With the exception of Brexit, hanging over the market like a malevolent storm-cloud, the biggest issue facing the UK car industry in 2019 has been electrification. The issue of climate change has shot up the political agenda, and the question of electric vehicles has shifted from “if?” to “when?”.
Looking at the market data, it would seem that the flood of EVs is still some way off, but we are now seeing the first cracks in the dam. Market share of battery electric vehicles (BEVs) increased by 125% YTD (see table, right), although a cynic might say that 125% of nothing is still not very much. Hybrid sales are also increasing steadily, but plug-in hybrid sales have temporarily faltered since the Government decided too many of them were being bought as a tax-dodge, and were not actually being plugged in.
The first issue to address with hybrids is to establish what sort of hybrids we are talking about. There are broadly five types (see below): micro, mild, full, plug-in and range-extender. Over the next 10 years, all petrol and diesel engines will move to some form of electrification – micro at the very least, but most will have mild hybridisation at a minimum. From 2021, virtually all new petrol and diesel premium models will be mild hybrids, and the technology will steadily move down to the rest of the market.
Most independent forecasters (e.g. Ricardo Consulting) expect that, by 2025, of the three main types of electric drive, battery electric vehicles (e.g. Nissan Leaf) will account for about 60% of the total, plug-in hybrids about 30% and full hybrids only about 10%. That would seem logical – as the cost of batteries falls, one would expect cars to use larger batteries. It seems unlikely manufacturers will go to all the cost of engineering a hybrid drive system in 2025 and then use a small, non-plug-in battery to power it, when larger batteries cost very little more.
Even in today’s market, where batteries are still quite expensive, hybrids are not doing as well as manufacturers might have hoped. Toyota planned to reap the benefit of being the first manufacturer to embrace hybrid technology – indeed at one point, “Prius” was synonymous with “hybrid”. However, as hybrid technology moves from being mysterious witchcraft to standard fitment, the idea of a separate bodystyle is looking rather quaint. It is as if a manufacturer decided to create a different bodystyle for a turbocharged engine. Prius sales fell by 36.6% YTD, and are now behind both the Nissan Leaf and BMW i3, with fewer than 3,000 registered.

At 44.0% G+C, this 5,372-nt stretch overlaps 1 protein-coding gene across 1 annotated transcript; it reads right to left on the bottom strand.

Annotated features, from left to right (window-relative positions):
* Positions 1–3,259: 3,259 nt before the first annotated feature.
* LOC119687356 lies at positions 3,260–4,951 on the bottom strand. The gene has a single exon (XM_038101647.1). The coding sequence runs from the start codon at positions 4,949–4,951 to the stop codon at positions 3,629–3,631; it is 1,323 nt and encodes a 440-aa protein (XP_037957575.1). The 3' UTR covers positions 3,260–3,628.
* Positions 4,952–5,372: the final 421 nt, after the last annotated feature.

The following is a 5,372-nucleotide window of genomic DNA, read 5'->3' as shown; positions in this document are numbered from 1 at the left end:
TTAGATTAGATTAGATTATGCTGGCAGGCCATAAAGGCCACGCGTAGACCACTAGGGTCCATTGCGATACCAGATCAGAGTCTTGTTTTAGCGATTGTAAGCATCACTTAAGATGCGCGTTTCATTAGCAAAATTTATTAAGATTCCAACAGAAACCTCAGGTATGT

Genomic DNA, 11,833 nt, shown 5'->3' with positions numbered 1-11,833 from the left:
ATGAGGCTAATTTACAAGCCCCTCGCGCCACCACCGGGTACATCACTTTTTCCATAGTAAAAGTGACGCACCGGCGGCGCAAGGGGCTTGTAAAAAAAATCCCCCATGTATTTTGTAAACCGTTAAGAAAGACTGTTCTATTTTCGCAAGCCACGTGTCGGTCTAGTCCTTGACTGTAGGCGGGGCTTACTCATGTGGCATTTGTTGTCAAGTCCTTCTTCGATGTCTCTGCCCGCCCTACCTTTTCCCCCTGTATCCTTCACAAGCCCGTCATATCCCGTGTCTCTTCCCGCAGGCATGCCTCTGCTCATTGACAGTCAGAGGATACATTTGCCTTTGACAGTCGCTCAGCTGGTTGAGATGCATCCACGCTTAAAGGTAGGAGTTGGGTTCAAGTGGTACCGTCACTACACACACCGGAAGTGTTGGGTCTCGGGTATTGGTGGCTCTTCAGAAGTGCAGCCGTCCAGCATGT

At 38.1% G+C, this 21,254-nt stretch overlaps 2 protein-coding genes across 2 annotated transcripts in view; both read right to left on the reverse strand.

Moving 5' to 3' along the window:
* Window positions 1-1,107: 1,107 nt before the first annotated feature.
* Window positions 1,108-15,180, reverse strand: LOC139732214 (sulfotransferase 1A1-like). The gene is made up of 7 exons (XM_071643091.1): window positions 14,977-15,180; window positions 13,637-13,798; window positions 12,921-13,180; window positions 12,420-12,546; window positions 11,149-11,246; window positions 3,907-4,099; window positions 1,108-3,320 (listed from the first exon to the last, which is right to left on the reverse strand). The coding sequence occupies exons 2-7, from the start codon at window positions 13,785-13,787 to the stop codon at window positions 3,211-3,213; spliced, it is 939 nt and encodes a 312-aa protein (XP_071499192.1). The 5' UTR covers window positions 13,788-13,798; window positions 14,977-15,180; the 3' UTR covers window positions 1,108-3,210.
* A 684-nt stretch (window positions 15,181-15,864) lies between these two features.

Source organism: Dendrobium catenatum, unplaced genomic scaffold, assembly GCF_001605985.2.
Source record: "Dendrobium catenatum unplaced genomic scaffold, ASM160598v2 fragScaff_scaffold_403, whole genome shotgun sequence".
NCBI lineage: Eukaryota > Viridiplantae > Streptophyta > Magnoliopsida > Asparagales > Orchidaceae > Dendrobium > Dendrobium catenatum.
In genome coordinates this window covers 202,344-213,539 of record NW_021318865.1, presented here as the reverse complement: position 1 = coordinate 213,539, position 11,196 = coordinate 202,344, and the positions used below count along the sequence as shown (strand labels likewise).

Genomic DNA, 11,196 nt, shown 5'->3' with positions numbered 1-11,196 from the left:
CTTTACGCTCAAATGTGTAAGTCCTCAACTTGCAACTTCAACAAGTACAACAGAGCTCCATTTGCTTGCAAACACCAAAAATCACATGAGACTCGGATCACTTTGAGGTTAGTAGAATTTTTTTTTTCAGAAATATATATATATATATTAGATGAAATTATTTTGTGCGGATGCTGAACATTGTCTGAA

The question of designing a different bodystyle for a battery electric vehicle (BEV) is more complex, for two reasons. Firstly, a BEV is a lot more radical than a petrol hybrid and, secondly, there are sound engineering reasons for creating a different platform. The most efficient way to position batteries is within the floorpan between the axles. That means the traditional engine compartment is no longer needed, and the proportions of the body can be very different (e.g. the short-nose, long-cabin look of the Jaguar I-Pace). An electric version of a conventional bodyshell (e.g. Peugeot 208) is never going to be as space-efficient, as it will have to cater for two powertrains with very different shapes. However, it will be a great deal cheaper to make a single body – the jury is still out on which approach works best. The 2020 Honda-e, with its cute, bespoke platform, will be an interesting case study.
The most important new BEV will undoubtedly be the VW ID3 – so-called because it is meant to be the third model that will define VW after the Beetle and Golf. VW has put a huge stake in the ground, proclaiming that it intends to make Europe’s definitive electric family car. So how many can it expect to sell?
The UK Government wants the share of electric vehicles to be 50% by 2030. It should be noted that the Government classifies electric vehicle as a car with an electric range of approximately 100km (its “Road to Zero” strategy is vague on the precise distance), so a plug-in or range extender hybrid would count towards the target. Most in the industry do not expect pure BEV to get much beyond 30% market share by 2030.
To put that into perspective, the crossover/SUV bodystyle (taking everything from a Ford Ecosport to a Range Rover) accounts for 41% of total sales – and every mainstream car manufacturer now has a range of crossover models. Hence, every manufacturer will have a range of BEVs within 10 years, even if they do not represent the majority of sales.
Coming back to the more immediate future, hybrids have the smallest growth potential. In 2019, sales only went up by 16.5%, despite the tax changes that increased their attractiveness compared with plug-in hybrids. Both Toyota and Honda are presenting petrol hybrids as the sensible alternative to diesel engines, an argument that has some merit. However, hybrids are something of a “bridge technology” to get us to plug-in hybrids.
When it comes to BEVs, 2020 is likely to be the year electric vehicles start to go mainstream. Both Tesla and Jaguar have demonstrated that BEVs can take a significant share of premium car sales. Next year, models such as the VW ID3 can achieve worthwhile volumes in the mass market. Rather sadly for Nissan, there seems to be no dividend for pioneers. Leaf sales fell this year, and rumours from within Nissan say they expect to sell fewer again next year as competition intensifies. As ever, the car market is an unforgiving place – you are only as good as your most recent model. DAVID FRANCIS